Editor’s note: This post is part of our weekly In the NVIDIA Studio series, which celebrates featured artists, offers creative tips and tricks, and demonstrates how NVIDIA Studio technology improves creative workflows.
Principal NVIDIA artist and 3D expert Michael Johnson creates highly detailed art that’s both technically impressive and emotionally resonant. It’s evident in his latest piece, Father-Son Collaboration, which draws on inspiration from the vivid imagination of his son and is highlighted this week In the NVIDIA Studio.
“I love how art can bring joy and great memories to others — great work makes me feel special to be a human and an artist,” said Johnson. “Art can flip people’s perspectives and make them feel something completely different.”
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“The story behind this piece is that I simply wanted to inspire my son and teach him how things can be perceived — how people can be inspired by others’ art,” said Johnson, who could tell that his son — a doodler himself — often considered his own artwork not good enough.
“I wanted to show him what I saw in his art and how it inspired me,” Johnson said.
Through this project, Johnson also aimed to demonstrate the NVIDIA Studio-powered workflows of art studios and concept artists across the world.
NVIDIA RTX GPU technology plays a pivotal role in accelerating Johnson’s creativity. “As an artist, I care about quick feedback and stability,” he said. “My NVIDIA A6000 RTX graphics card speeds up the rendering process so I can quickly iterate.”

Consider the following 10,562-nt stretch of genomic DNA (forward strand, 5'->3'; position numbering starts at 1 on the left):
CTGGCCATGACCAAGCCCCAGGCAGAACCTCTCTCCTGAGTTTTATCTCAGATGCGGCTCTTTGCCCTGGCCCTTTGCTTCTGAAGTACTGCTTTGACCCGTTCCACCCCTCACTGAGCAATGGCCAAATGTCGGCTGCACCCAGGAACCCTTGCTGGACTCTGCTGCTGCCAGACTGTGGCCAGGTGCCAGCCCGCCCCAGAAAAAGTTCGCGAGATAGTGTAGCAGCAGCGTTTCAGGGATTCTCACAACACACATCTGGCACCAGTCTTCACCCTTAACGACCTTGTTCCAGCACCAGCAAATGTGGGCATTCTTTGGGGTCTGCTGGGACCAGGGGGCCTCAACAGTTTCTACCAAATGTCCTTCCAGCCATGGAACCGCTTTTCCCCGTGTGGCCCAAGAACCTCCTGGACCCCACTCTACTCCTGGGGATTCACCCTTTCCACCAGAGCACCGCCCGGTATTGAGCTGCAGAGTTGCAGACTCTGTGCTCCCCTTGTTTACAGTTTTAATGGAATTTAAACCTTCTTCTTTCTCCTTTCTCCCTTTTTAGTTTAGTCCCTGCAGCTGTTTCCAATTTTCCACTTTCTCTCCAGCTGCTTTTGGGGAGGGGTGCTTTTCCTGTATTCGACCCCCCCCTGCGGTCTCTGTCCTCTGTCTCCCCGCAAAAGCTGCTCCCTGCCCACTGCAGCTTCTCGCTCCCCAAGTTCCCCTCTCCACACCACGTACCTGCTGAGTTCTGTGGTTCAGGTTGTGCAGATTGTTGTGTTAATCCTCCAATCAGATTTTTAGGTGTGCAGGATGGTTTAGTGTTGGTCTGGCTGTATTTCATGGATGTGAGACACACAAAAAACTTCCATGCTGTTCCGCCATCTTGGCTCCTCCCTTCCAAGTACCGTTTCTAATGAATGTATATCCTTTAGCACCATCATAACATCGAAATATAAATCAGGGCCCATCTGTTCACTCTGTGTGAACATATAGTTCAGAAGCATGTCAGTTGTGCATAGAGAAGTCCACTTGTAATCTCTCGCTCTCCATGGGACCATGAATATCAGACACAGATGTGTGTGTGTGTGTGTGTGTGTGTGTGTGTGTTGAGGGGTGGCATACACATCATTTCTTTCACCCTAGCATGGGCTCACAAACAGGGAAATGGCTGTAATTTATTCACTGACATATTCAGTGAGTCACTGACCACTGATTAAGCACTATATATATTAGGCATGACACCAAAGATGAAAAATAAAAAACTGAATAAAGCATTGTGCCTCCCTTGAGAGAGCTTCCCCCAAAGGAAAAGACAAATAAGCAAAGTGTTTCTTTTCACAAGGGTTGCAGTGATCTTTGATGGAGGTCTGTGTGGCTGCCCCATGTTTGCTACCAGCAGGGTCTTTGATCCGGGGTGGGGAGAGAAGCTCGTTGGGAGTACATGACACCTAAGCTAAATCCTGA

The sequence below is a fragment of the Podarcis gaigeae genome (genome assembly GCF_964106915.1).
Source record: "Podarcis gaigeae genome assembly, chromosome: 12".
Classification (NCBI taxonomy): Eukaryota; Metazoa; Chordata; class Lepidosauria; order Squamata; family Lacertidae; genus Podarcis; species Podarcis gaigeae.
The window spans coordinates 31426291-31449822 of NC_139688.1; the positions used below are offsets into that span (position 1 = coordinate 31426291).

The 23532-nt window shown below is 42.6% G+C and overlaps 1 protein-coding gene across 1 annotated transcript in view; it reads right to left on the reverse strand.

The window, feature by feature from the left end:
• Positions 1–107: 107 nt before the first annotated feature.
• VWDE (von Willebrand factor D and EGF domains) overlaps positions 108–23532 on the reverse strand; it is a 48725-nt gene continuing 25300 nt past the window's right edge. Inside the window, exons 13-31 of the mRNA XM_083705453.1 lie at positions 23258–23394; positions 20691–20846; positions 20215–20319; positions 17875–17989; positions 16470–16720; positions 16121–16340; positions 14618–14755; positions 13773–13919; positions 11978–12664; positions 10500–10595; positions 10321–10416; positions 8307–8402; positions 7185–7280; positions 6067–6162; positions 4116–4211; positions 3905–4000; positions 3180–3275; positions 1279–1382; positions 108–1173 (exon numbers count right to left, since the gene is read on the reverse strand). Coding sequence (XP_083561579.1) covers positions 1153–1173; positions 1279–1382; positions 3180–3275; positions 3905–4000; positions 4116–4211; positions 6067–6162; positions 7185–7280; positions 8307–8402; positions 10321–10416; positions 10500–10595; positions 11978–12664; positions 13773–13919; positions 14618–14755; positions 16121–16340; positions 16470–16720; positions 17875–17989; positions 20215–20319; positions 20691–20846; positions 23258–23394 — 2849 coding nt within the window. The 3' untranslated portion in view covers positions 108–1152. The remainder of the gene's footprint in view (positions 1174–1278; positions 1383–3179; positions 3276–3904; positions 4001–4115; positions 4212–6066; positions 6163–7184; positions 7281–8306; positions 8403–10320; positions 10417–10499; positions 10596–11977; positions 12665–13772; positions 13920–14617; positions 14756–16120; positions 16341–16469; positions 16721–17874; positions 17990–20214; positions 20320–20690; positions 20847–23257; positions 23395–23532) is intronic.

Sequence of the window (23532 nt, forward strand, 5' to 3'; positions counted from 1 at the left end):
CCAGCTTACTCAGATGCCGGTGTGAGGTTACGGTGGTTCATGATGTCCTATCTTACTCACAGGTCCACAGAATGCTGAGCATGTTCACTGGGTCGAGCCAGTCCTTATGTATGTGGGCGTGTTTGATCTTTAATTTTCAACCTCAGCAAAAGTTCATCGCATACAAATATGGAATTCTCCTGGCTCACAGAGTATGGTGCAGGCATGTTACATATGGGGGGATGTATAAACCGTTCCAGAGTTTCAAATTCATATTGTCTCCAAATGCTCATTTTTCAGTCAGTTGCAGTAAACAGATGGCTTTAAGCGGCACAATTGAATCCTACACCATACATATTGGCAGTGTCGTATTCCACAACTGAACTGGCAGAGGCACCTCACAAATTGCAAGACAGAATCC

For Father-Son Collaboration, Johnson first opened Autodesk Maya to model the creature’s basic 3D shapes. His GPU-accelerated viewport enabled fast, interactive 3D modeling.
Next, he imported models into ZBrush for further sculpting, freestyling and details. “After I had my final sculpt down, I took the model into Rizom-Lab IV software to lay out the UVs,” Johnson said. UV mapping is the process of projecting a 3D model’s surface to a 2D image for texture mapping. It makes the model easier to texture and shade later in the creative workflow.
Johnson then used Adobe Substance 3D Painter to apply standard and custom textures and shaders on the character.
“Substance 3D Painter is really great because it displays the final look of the textures without bringing it into an external renderer,” said Johnson.
His GPU unlocked RTX-accelerated light and ambient occlusion baking, optimizing assets in mere seconds.
With the textures complete, Johnson imported his models back into Autodesk Maya for hair, grooming, lighting and rendering. For the hair and fur, the artist used XGen, Autodesk Maya’s built-in instancing tool. Autodesk Maya also offers third-party support of GPU-accelerated renderers such as Chaos V-Ray, OTOY OctaneRender and Maxon Redshift.
“Redshift is great — and having a great GPU makes renders really quick,” Johnson added. Redshift’s RTX-accelerated final-frame rendering with AI-powered OptiX denoising exported files with plenty of time to spare.
Johnson put the final touches on Father-Son Collaboration in Adobe Photoshop. With access to over 30 GPU-accelerated features, such as blur gallery, object selection, perspective warp and more, he applied the background and added minor touch-ups to complete the piece.
The joy, awe and wonderment he’d hoped to invoke in his son came to fruition when Johnson finally shared the piece.
“Art is one of the rare things in life that really has no end goal — as it’s really about the process, rather than the result,” Johnson said. “Every day, you learn something new, grow and see things in different ways.”
Check out Johnson’s portfolio on Instagram.